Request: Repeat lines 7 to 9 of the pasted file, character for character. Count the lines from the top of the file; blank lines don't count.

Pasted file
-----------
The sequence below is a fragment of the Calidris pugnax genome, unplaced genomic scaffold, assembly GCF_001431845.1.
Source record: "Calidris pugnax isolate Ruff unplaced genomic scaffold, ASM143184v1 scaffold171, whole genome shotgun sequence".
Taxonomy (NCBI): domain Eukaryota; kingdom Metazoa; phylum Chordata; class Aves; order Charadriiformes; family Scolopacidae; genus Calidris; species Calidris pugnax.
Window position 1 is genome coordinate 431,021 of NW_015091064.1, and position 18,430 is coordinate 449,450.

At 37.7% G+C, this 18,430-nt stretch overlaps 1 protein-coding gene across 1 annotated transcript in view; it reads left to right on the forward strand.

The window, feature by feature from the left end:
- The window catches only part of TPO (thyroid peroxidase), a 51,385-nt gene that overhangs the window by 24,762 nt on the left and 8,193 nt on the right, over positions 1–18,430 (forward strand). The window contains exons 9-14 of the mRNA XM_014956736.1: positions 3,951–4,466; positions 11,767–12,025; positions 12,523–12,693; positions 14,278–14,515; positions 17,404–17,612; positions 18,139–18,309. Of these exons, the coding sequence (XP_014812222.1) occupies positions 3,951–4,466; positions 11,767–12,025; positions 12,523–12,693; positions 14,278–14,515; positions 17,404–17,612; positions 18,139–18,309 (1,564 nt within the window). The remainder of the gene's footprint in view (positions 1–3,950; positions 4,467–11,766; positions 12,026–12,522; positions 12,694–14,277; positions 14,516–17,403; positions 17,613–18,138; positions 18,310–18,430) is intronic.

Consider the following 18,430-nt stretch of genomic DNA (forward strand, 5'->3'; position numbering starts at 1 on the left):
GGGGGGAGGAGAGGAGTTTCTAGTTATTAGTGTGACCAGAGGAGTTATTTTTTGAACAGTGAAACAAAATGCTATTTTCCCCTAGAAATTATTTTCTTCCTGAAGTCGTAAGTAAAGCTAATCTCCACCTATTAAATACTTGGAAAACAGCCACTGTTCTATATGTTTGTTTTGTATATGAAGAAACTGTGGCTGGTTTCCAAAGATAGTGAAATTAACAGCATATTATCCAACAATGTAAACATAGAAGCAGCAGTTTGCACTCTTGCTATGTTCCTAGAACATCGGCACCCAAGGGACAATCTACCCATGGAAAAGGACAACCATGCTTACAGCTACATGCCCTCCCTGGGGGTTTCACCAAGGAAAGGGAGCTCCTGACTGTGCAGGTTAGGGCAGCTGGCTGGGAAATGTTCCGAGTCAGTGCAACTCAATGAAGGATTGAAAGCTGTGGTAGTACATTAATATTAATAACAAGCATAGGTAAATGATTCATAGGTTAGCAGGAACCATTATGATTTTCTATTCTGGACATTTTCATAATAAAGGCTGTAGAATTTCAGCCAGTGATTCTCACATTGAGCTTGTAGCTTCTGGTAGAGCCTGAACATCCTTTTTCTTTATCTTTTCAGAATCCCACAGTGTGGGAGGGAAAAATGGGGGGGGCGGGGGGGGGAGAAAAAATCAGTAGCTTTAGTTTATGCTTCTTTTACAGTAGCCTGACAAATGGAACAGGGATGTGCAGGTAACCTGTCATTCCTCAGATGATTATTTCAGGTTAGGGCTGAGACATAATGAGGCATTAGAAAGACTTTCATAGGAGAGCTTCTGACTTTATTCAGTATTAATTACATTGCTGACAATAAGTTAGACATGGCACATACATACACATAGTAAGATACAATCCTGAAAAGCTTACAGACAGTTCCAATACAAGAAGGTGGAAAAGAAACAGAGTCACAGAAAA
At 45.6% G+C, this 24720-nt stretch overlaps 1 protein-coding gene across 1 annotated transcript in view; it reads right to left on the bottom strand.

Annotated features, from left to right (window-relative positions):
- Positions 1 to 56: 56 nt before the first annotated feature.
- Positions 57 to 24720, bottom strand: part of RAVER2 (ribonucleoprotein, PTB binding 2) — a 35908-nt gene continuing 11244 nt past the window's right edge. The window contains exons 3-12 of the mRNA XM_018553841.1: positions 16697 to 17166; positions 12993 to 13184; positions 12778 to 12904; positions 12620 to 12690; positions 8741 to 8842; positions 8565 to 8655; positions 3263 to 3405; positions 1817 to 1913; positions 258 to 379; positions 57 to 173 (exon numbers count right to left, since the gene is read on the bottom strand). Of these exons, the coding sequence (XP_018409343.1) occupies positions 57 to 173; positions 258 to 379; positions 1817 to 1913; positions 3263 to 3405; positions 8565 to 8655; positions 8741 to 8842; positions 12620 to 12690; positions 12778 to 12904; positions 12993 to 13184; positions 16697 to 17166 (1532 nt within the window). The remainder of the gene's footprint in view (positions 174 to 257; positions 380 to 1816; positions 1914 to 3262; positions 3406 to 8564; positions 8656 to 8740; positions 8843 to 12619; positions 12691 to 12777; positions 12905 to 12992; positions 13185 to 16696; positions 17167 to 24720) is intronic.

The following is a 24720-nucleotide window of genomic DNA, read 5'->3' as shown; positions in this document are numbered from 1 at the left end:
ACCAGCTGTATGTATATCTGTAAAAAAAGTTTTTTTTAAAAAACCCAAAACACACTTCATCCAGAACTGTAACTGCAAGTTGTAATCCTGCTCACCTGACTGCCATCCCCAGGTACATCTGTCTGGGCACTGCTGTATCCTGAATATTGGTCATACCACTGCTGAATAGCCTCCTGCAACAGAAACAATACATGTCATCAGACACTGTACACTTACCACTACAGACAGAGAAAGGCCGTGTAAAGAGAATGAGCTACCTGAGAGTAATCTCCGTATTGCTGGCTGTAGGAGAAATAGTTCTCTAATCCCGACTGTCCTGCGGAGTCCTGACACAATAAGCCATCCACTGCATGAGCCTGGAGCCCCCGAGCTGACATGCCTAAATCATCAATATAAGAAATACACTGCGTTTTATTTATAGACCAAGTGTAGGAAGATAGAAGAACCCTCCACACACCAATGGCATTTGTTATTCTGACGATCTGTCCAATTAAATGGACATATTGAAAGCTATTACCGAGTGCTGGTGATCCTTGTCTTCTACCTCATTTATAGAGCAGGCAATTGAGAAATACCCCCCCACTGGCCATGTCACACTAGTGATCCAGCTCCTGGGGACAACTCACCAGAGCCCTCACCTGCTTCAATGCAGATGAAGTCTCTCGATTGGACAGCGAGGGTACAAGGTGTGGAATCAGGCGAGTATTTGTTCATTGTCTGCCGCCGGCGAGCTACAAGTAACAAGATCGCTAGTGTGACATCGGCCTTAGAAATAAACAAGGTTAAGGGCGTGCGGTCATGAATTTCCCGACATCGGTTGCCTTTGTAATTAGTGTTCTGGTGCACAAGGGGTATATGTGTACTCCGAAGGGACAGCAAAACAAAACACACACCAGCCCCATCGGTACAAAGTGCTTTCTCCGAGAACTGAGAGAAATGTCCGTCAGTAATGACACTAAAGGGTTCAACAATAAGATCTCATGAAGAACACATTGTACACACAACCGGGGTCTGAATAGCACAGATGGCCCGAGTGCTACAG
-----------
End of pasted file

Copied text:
- The window catches only part of TPO (thyroid peroxidase), a 51,385-nt gene that overhangs the window by 24,762 nt on the left and 8,193 nt on the right, over positions 1–18,430 (forward strand). The window contains exons 9-14 of the mRNA XM_014956736.1: positions 3,951–4,466; positions 11,767–12,025; positions 12,523–12,693; positions 14,278–14,515; positions 17,404–17,612; positions 18,139–18,309. Of these exons, the coding sequence (XP_014812222.1) occupies positions 3,951–4,466; positions 11,767–12,025; positions 12,523–12,693; positions 14,278–14,515; positions 17,404–17,612; positions 18,139–18,309 (1,564 nt within the window). The remainder of the gene's footprint in view (positions 1–3,950; positions 4,467–11,766; positions 12,026–12,522; positions 12,694–14,277; positions 14,516–17,403; positions 17,613–18,138; positions 18,310–18,430) is intronic.

Consider the following 18,430-nt stretch of genomic DNA (forward strand, 5'->3'; position numbering starts at 1 on the left):
GGGGGGAGGAGAGGAGTTTCTAGTTATTAGTGTGACCAGAGGAGTTATTTTTTGAACAGTGAAACAAAATGCTATTTTCCCCTAGAAATTATTTTCTTCCTGAAGTCGTAAGTAAAGCTAATCTCCACCTATTAAATACTTGGAAAACAGCCACTGTTCTATATGTTTGTTTTGTATATGAAGAAACTGTGGCTGGTTTCCAAAGATAGTGAAATTAACAGCATATTATCCAACAATGTAAACATAGAAGCAGCAGTTTGCACTCTTGCTATGTTCCTAGAACATCGGCACCCAAGGGACAATCTACCCATGGAAAAGGACAACCATGCTTACAGCTACATGCCCTCCCTGGGGGTTTCACCAAGGAAAGGGAGCTCCTGACTGTGCAGGTTAGGGCAGCTGGCTGGGAAATGTTCCGAGTCAGTGCAACTCAATGAAGGATTGAAAGCTGTGGTAGTACATTAATATTAATAACAAGCATAGGTAAATGATTCATAGGTTAGCAGGAACCATTATGATTTTCTATTCTGGACATTTTCATAATAAAGGCTGTAGAATTTCAGCCAGTGATTCTCACATTGAGCTTGTAGCTTCTGGTAGAGCCTGAACATCCTTTTTCTTTATCTTTTCAGAATCCCACAGTGTGGGAGGGAAAAATGGGGGGGGCGGGGGGGGGAGAAAAAATCAGTAGCTTTAGTTTATGCTTCTTTTACAGTAGCCTGACAAATGGAACAGGGATGTGCAGGTAACCTGTCATTCCTCAGATGATTATTTCAGGTTAGGGCTGAGACATAATGAGGCATTAGAAAGACTTTCATAGGAGAGCTTCTGACTTTATTCAGTATTAATTACATTGCTGACAATAAGTTAGACATGGCACATACATACACATAGTAAGATACAATCCTGAAAAGCTTACAGACAGTTCCAATACAAGAAGGTGGAAAAGAAACAGAGTCACAGAAAA